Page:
Japan makes online insults punishable. The suicide of a popular TV star who became a victim of online harassment was a pivotal point. Are fears of suppression of free speech justified?
Free-speech advocates seem to be telling us that online insult is somehow less harmful than the “real” one. Growing cases of self-harm, depression, and suicide as a result of online harrassment tell a different story. Online bullying left unpunished often paves the ground for physical assaults.
A seemingly justified concern is the vague definition of “insult” in such legislation. People raise concern that any negative opinion about politicians or famous figures can be qualified as punishable. Yet I believe that we’re not as helpless, as advocates of unmitigated freedom of online expression claim. After all, countries already have legislation in place which defines precisely what constitutes a punishable insult. If the only difference is the medium, not the content, a relaxed approach to online assaults is not justified.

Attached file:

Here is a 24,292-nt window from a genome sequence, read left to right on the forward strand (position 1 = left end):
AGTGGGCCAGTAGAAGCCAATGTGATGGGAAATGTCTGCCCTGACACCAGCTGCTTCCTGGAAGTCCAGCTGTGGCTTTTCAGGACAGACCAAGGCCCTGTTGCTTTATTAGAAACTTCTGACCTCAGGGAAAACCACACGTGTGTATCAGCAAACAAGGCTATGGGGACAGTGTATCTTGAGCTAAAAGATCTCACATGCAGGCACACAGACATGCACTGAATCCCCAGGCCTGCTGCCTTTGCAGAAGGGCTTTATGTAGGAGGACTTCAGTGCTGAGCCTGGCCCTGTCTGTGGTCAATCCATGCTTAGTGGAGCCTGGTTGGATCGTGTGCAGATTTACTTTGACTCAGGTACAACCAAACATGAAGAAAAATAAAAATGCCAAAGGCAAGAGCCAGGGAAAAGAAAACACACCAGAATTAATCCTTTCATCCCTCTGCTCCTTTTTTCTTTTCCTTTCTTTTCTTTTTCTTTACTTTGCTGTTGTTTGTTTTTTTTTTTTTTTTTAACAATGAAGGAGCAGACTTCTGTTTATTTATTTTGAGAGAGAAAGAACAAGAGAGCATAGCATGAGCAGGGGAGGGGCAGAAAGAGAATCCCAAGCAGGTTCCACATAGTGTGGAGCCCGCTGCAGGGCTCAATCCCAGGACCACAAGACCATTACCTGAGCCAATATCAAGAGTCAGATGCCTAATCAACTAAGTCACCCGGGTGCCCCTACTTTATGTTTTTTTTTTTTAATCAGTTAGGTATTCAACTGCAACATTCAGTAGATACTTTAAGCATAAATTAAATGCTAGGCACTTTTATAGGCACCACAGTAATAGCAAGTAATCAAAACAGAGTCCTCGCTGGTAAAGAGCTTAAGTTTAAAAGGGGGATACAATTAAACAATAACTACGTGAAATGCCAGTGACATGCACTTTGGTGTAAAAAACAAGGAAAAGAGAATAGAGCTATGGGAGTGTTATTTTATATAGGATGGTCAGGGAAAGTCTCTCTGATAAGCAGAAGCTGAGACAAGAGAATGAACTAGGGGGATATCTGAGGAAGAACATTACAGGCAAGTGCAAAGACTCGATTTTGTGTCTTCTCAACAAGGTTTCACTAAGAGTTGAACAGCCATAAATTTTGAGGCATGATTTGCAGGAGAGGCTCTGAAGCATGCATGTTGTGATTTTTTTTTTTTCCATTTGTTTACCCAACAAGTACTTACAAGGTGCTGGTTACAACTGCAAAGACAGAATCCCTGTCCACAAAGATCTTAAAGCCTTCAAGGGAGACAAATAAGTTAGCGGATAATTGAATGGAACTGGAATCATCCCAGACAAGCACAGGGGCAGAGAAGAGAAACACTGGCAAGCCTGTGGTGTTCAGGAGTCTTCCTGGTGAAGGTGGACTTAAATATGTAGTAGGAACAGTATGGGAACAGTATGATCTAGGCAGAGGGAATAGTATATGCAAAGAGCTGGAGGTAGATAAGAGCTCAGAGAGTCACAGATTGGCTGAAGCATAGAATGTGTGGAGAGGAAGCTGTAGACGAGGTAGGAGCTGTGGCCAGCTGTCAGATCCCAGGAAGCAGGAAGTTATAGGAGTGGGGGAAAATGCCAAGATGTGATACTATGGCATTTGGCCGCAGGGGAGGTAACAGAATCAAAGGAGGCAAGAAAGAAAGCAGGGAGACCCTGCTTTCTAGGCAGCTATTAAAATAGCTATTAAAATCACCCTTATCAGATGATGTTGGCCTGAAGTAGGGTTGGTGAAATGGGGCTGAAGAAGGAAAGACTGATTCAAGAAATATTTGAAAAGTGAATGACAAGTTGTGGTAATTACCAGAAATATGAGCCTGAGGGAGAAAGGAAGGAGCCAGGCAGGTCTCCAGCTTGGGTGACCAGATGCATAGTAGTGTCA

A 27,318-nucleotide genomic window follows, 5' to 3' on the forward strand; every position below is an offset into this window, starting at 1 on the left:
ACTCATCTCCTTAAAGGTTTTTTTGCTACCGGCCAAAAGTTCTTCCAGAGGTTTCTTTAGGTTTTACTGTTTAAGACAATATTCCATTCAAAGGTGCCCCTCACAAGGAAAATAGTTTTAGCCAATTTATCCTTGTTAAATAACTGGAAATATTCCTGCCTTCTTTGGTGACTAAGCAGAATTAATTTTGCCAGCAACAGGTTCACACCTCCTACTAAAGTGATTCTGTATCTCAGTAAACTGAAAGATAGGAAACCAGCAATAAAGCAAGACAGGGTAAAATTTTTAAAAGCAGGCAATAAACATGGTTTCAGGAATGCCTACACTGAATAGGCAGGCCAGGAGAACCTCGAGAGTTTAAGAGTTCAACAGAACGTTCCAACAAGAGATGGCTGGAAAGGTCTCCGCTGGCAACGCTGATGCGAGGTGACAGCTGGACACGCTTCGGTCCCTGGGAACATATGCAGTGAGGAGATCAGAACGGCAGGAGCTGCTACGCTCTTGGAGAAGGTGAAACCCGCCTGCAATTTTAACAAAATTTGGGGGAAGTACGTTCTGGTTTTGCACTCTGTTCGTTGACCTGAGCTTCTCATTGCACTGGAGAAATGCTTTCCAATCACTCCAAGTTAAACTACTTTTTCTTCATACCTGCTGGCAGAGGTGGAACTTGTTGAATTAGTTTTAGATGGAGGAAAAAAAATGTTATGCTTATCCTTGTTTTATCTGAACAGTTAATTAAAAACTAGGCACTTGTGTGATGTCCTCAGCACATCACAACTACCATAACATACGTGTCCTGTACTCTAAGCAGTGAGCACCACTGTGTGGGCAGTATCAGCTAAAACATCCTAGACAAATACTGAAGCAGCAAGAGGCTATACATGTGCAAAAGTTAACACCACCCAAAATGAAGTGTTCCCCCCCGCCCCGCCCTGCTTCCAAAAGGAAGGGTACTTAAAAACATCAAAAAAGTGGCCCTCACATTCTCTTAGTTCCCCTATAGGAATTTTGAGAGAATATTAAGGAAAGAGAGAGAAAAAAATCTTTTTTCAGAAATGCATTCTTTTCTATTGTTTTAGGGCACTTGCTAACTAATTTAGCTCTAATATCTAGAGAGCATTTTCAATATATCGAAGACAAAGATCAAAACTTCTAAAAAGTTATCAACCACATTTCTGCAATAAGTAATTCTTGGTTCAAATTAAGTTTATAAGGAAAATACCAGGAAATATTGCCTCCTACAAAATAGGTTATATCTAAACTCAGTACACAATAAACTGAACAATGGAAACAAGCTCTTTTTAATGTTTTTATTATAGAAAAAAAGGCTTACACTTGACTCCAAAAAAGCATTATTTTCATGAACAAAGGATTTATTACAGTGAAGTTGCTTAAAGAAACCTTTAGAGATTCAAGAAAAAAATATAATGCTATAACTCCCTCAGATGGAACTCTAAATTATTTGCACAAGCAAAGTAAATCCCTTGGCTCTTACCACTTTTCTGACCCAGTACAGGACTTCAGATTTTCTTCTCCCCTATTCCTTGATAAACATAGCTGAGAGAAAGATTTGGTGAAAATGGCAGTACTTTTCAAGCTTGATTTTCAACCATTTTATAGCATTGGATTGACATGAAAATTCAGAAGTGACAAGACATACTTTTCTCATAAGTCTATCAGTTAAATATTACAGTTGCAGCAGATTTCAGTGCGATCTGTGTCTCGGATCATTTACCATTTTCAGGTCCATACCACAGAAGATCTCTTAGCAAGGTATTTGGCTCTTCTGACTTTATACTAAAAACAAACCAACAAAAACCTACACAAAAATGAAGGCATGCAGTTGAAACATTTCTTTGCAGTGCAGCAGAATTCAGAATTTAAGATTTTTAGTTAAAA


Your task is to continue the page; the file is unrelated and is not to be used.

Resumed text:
Please ask yourself and answer honestly: Are we legally allowed to approach and insult random people on the streets? What about our family and friends, are we free to harass them verbally without consequences? When buying a local newspaper, is the publisher obliged to add a 100-pages thick supplement full of harsh expletives from the entire town population?
Then why are we granting such freedoms to online creeps?
As online harassment goes unchecked, it inevitably seeps into real life. Years pass and millions of angry people have been thoroughly conditioned to believe that also in the real world it’s okay to insult and stalk total strangers, to be rude and demanding, shun away basic forms of politeness and address other people like feudal landlords did. They’re completely unaware that while my freedom from their insults is guaranteed by law, their “freedom to insult” is only a delusional claim.
So, lawmakers, more of it, please :-)
Author Tomasz Waraksa
© Tomasz Waraksa, letsdebug.it
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